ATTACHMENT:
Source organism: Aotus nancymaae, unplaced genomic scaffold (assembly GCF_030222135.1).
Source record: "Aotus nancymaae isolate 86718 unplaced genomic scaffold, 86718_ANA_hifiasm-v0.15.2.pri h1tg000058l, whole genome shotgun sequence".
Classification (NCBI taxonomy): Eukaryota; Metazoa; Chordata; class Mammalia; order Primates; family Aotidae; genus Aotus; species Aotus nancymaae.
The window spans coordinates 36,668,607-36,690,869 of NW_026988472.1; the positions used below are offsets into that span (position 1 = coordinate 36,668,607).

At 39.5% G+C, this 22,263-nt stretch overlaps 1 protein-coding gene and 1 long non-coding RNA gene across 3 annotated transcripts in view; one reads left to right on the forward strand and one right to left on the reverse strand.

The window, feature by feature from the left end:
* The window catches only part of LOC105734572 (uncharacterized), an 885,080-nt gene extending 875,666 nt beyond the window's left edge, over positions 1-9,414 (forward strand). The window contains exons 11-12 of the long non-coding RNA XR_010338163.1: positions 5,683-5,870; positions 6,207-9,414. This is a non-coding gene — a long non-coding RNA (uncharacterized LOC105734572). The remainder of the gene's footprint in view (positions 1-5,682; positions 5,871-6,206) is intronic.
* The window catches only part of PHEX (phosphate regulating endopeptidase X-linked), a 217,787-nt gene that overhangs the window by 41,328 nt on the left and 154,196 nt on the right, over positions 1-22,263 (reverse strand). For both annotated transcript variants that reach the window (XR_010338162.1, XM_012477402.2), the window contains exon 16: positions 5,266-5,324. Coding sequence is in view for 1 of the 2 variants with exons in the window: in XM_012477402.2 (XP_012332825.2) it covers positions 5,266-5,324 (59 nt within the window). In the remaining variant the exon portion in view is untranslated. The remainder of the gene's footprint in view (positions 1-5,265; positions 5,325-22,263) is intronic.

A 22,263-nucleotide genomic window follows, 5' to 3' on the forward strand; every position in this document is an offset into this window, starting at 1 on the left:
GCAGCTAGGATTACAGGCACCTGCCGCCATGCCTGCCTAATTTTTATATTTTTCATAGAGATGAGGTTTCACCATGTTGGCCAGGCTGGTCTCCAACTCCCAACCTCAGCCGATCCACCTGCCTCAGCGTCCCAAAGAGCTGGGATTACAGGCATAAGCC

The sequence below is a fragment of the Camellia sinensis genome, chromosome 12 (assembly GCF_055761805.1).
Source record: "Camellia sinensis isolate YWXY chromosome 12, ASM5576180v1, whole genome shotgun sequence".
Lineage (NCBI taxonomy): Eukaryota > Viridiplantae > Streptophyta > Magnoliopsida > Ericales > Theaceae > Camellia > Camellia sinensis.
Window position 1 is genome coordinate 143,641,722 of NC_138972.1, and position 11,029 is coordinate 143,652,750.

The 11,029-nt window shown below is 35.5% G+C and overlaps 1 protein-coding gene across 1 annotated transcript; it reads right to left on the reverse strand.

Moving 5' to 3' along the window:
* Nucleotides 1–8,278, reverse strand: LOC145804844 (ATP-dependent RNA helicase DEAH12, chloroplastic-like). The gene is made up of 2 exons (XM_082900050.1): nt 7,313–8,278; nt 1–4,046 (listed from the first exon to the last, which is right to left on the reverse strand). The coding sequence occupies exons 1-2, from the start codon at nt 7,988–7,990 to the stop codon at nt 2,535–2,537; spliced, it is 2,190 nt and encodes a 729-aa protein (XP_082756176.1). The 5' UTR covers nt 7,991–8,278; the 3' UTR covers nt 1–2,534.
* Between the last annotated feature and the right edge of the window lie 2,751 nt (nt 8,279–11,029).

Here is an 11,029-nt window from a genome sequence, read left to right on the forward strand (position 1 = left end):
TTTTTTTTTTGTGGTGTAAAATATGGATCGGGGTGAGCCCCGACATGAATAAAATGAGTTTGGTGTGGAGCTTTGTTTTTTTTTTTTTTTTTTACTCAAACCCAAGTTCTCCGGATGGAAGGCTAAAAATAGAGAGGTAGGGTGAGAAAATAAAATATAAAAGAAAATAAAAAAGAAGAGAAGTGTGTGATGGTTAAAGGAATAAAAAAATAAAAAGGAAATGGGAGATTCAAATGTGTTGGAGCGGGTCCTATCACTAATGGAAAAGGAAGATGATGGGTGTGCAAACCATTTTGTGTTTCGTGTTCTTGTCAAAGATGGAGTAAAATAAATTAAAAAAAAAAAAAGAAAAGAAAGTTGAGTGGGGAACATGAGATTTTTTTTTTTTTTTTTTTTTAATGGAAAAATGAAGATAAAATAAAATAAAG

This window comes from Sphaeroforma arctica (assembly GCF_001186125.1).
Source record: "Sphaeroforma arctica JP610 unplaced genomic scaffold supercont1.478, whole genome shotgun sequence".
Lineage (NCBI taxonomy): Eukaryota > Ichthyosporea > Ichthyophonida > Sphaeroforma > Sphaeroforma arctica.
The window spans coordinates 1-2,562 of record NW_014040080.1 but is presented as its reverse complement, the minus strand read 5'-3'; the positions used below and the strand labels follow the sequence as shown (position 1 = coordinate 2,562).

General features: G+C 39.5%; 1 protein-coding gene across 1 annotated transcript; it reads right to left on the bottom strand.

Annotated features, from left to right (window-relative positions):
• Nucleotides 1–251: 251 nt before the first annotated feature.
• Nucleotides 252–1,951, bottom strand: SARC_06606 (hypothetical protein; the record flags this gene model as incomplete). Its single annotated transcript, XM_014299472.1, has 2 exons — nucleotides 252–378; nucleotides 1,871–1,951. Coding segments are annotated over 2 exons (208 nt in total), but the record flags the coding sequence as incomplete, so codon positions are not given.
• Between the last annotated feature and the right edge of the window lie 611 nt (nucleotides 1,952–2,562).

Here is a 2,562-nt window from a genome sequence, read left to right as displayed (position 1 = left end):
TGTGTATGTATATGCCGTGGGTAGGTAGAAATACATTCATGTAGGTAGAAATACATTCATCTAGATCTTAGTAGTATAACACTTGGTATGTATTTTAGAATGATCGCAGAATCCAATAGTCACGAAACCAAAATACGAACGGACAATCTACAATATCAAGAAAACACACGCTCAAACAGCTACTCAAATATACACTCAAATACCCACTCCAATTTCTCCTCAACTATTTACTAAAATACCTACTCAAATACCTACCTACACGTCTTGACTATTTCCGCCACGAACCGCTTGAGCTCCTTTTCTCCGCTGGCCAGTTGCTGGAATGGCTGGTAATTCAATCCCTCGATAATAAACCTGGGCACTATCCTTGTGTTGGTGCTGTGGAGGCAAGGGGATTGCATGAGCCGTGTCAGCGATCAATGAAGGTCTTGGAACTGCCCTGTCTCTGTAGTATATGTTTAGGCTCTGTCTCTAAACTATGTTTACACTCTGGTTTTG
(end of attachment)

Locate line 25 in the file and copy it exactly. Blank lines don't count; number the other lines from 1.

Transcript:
General features: G+C 39.5%; 1 protein-coding gene across 1 annotated transcript; it reads right to left on the bottom strand.